German state government to mediate in Bayer CO pipeline project

15 July 2010 19:50  [Source: ICIS news]

TORONTO (ICIS news)--The new government in Germany’s largest state, North Rhine-Westphalia, will seek to mediate between Bayer MaterialScience and affected residents to find a comprehensive solution for the company's carbon monoxide (CO) pipeline project there, it said on Thursday.

The state’s new prime minister (“Ministerpraesident”), Hannelore Kraft, introduced her cabinet – a coalition between the Social Democrats and the environmentalist Green party - on Thursday. In a coalition agreement, the parties also commented on the pipeline.

The CO pipeline will connect Bayer’s chemical production sites in Krefeld-Uerdingen and Dormagen. The project is largely complete, but a court has barred the company from starting it up after residents filed objections.

Bayer spokesman Jorg Bruckner told ICIS that his company was confident of being allowed to operate the pipeline project, which exceeded existing safety standards. 

However, Bayer could not provide a specific timeline for when the pipeline was expected to begin operations, as the court had yet to issue a final ruling, he said.

As for the new state coalition government, Bayer was working with all parties, no matter which ones formed the government, he said.

In their agreement, Social Democrats and Greens said previous court decisions on the pipeline had noted “safety deficits.”

The new government would not ignore the concerns and fears of affected residents, they said.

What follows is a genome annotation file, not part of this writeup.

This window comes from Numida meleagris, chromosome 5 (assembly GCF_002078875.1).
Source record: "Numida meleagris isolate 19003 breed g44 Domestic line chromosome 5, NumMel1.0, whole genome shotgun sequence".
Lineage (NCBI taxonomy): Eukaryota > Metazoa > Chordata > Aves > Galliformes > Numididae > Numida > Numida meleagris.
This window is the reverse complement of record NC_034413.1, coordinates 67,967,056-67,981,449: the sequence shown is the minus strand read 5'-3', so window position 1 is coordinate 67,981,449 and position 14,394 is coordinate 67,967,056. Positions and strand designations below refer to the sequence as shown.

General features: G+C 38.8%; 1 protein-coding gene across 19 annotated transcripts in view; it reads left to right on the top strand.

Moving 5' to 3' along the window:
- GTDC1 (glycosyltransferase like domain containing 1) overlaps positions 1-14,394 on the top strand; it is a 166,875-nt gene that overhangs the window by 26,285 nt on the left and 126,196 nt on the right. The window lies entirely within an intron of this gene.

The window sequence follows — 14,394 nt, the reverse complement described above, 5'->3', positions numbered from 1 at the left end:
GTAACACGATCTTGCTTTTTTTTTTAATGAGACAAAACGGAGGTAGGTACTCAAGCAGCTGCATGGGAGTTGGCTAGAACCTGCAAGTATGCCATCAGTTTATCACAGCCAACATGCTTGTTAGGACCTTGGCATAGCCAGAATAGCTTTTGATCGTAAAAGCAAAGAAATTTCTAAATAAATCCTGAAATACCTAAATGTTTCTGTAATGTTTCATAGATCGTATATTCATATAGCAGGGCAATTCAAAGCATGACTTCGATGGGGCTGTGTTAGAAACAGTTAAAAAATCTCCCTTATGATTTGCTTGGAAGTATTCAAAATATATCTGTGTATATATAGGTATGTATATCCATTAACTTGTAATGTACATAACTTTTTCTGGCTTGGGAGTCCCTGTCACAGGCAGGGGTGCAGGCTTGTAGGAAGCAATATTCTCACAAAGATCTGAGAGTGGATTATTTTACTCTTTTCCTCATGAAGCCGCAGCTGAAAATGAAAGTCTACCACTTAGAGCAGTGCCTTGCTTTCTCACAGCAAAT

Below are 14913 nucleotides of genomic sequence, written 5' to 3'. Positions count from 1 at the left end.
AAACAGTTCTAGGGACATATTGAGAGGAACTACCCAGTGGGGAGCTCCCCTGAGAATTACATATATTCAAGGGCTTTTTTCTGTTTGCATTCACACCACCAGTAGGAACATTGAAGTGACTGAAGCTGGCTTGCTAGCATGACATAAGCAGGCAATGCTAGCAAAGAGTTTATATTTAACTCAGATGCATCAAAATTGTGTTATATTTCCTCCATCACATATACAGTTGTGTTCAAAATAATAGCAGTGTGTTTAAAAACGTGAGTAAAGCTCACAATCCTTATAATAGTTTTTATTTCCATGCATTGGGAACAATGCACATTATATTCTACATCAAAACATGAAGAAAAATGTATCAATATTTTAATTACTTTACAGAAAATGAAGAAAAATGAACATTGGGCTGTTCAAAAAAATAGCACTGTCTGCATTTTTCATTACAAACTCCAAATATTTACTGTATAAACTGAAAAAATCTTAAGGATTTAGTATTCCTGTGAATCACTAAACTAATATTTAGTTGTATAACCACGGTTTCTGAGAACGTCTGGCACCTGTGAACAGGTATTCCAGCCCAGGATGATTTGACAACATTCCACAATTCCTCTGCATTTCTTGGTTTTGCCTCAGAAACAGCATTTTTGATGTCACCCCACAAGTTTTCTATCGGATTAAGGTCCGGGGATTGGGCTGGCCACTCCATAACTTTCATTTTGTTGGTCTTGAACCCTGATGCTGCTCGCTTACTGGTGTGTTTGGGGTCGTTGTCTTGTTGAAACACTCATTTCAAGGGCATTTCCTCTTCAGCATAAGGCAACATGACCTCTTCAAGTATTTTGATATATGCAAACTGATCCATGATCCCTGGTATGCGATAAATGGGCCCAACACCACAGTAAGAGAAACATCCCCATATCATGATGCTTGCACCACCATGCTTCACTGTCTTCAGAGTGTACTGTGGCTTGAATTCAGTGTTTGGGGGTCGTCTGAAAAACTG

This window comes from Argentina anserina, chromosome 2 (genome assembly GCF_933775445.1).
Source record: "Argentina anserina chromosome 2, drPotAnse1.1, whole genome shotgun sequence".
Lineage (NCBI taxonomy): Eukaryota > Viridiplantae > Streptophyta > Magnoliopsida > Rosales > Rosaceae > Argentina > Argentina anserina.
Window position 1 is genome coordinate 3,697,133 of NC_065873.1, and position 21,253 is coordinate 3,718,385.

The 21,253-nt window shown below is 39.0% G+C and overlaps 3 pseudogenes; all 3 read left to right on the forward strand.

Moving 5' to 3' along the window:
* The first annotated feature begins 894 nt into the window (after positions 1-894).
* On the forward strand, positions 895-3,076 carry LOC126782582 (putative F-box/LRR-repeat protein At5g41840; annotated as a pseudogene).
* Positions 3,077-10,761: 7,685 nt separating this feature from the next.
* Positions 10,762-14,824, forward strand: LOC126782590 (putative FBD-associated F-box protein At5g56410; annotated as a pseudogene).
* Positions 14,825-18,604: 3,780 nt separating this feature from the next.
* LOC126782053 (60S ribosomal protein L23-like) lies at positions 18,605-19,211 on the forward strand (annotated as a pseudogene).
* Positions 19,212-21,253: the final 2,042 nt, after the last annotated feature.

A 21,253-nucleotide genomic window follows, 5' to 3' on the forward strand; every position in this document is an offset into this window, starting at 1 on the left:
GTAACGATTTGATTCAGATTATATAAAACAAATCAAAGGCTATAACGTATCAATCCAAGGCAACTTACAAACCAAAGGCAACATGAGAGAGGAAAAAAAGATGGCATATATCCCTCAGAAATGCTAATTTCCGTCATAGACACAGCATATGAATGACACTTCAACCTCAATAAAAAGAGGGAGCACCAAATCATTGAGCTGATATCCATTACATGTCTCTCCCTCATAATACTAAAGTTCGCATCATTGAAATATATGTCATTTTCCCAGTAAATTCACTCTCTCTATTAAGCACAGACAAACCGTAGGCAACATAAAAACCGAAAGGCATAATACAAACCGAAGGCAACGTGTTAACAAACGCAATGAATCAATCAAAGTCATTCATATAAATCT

But at the same time, it was important to maintain and create jobs at the state’s chemical sites, they said, adding that an expansion of CO production capacity at Krefeld-Uerdingen should also be evaluated.

Many critics of the pipeline had looked to the new government to stop the project after a previous conservative state government under Jurgen Ruttgers had consistently backed it, despite strong resistance from many affected residents.

The two parties also said it would make sense to further develop carbon capture and storage (CCS) technology, even though the technology was not likely to help the state cut carbon dioxide (CO2) emissions in the near term.

Still, the governing parties saw the potential for North Rhine-Westphalia to separate CO2 emissions and re-use it in industrial processes, they said.

In related news, Germany’s federal government this week proposed a draft for a legal framework to develop CCS projects in the country.

More information about Bayer's CO pipeline is available in a special section on the company's corporate website.

For more on Bayer and other producers visit ICIS company intelligence
To discuss issues facing the chemical industry go to ICIS connect

By: Stefan Baumgarten
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